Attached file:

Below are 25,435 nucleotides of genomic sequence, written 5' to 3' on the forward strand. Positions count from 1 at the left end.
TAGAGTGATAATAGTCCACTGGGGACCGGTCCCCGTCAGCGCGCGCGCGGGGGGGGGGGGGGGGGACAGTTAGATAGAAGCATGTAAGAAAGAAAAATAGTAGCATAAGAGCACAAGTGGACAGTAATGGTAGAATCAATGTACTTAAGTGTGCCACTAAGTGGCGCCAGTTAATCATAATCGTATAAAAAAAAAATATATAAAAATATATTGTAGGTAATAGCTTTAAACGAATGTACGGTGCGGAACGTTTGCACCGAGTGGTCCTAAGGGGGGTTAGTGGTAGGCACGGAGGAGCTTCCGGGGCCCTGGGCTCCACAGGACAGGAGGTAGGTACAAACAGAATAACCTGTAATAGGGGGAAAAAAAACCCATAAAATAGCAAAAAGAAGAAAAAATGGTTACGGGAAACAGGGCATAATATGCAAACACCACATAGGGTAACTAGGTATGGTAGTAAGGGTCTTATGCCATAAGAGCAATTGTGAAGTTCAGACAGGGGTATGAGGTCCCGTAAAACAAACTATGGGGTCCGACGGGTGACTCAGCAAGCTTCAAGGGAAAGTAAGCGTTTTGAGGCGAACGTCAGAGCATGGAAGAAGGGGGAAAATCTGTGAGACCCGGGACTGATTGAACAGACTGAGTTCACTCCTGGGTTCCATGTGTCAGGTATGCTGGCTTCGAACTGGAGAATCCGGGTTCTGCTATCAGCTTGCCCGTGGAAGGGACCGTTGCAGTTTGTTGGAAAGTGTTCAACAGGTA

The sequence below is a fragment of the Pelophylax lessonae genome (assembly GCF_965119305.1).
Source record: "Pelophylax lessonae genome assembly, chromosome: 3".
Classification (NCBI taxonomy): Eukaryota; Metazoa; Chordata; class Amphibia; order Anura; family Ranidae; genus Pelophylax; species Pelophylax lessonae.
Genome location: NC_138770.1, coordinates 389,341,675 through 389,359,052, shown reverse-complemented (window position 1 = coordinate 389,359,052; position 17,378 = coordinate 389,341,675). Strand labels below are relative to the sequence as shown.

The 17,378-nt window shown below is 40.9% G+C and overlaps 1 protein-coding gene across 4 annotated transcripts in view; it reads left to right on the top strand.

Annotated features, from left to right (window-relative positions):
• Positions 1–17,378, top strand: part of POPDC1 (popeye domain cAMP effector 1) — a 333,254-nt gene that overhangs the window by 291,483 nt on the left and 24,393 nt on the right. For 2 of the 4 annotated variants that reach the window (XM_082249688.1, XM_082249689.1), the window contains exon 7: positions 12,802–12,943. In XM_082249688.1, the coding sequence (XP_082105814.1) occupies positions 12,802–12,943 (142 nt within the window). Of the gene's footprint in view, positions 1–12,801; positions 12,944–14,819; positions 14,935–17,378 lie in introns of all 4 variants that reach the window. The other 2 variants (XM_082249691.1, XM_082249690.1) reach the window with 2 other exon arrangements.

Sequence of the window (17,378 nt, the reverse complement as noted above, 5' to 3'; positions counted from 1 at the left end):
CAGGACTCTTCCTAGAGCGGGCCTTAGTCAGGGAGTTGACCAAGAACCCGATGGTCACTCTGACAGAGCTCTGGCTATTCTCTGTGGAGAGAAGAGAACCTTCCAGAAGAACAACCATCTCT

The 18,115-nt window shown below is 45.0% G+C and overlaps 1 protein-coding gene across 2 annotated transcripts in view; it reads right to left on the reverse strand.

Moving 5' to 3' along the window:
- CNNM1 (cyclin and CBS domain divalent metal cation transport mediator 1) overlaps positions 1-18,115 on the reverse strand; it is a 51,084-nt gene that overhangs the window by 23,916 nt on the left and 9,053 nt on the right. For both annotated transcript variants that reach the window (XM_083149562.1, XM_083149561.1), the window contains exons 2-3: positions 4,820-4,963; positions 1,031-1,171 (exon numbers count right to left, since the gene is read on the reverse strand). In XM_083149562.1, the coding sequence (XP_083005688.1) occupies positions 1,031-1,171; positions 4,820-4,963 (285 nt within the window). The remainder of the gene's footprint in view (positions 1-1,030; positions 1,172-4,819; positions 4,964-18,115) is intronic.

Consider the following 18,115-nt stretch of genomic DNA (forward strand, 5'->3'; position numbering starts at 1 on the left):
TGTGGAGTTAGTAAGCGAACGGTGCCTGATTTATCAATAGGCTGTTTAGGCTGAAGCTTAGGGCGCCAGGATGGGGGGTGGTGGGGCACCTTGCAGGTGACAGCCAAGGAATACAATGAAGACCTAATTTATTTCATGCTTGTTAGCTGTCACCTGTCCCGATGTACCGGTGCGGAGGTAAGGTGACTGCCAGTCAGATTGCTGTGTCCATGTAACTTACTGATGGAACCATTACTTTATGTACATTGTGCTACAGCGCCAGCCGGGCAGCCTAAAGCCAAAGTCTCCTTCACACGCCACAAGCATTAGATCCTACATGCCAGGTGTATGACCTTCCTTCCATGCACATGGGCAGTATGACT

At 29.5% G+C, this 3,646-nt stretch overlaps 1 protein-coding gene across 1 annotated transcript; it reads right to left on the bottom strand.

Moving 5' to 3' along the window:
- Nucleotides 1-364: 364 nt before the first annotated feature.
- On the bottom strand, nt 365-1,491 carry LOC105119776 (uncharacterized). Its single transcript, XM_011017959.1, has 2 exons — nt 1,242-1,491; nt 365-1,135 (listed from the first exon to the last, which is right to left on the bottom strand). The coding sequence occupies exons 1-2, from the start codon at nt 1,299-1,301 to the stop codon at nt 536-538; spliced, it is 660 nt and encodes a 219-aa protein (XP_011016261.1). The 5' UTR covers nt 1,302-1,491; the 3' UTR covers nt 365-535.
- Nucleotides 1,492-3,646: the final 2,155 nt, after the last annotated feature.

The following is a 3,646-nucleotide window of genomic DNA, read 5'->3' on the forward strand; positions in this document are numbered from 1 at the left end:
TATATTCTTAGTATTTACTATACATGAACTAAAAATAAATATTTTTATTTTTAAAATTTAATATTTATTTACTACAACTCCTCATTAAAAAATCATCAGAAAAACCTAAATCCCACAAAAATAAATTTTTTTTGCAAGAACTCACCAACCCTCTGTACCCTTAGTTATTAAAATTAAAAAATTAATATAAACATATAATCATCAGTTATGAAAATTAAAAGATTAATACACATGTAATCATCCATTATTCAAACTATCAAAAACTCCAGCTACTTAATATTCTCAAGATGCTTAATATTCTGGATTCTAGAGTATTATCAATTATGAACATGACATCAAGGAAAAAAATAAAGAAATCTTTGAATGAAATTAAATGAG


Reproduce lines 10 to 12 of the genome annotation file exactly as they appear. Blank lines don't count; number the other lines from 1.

Sequence of the window (17,378 nt, the reverse complement as noted above, 5' to 3'; positions counted from 1 at the left end):
CAGGACTCTTCCTAGAGCGGGCCTTAGTCAGGGAGTTGACCAAGAACCCGATGGTCACTCTGACAGAGCTCTGGCTATTCTCTGTGGAGAGAAGAGAACCTTCCAGAAGAACAACCATCTCT

The 18,115-nt window shown below is 45.0% G+C and overlaps 1 protein-coding gene across 2 annotated transcripts in view; it reads right to left on the reverse strand.